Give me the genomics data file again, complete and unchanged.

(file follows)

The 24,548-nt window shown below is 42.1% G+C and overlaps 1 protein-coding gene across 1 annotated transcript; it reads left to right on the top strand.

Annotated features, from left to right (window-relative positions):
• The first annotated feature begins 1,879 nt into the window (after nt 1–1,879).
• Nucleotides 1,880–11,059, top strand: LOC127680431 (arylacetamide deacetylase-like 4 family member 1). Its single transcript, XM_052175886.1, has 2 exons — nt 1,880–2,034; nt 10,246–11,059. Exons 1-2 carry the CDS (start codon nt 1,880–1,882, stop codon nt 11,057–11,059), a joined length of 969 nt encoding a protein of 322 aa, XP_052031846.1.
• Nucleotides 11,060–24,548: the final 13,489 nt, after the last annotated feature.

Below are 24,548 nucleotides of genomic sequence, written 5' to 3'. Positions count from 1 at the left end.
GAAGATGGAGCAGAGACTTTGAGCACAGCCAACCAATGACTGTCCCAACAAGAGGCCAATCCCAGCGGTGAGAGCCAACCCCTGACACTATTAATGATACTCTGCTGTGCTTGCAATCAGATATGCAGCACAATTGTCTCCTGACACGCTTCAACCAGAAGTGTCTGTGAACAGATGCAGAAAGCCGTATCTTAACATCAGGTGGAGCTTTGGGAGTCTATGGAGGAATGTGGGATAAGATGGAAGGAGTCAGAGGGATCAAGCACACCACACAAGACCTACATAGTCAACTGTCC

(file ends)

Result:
The 24,548-nt window shown below is 42.1% G+C and overlaps 1 protein-coding gene across 1 annotated transcript; it reads left to right on the top strand.

Annotated features, from left to right (window-relative positions):
• The first annotated feature begins 1,879 nt into the window (after nt 1–1,879).
• Nucleotides 1,880–11,059, top strand: LOC127680431 (arylacetamide deacetylase-like 4 family member 1). Its single transcript, XM_052175886.1, has 2 exons — nt 1,880–2,034; nt 10,246–11,059. Exons 1-2 carry the CDS (start codon nt 1,880–1,882, stop codon nt 11,057–11,059), a joined length of 969 nt encoding a protein of 322 aa, XP_052031846.1.
• Nucleotides 11,060–24,548: the final 13,489 nt, after the last annotated feature.

Below are 24,548 nucleotides of genomic sequence, written 5' to 3'. Positions count from 1 at the left end.
GAAGATGGAGCAGAGACTTTGAGCACAGCCAACCAATGACTGTCCCAACAAGAGGCCAATCCCAGCGGTGAGAGCCAACCCCTGACACTATTAATGATACTCTGCTGTGCTTGCAATCAGATATGCAGCACAATTGTCTCCTGACACGCTTCAACCAGAAGTGTCTGTGAACAGATGCAGAAAGCCGTATCTTAACATCAGGTGGAGCTTTGGGAGTCTATGGAGGAATGTGGGATAAGATGGAAGGAGTCAGAGGGATCAAGCACACCACACAAGACCTACATAGTCAACTGTCC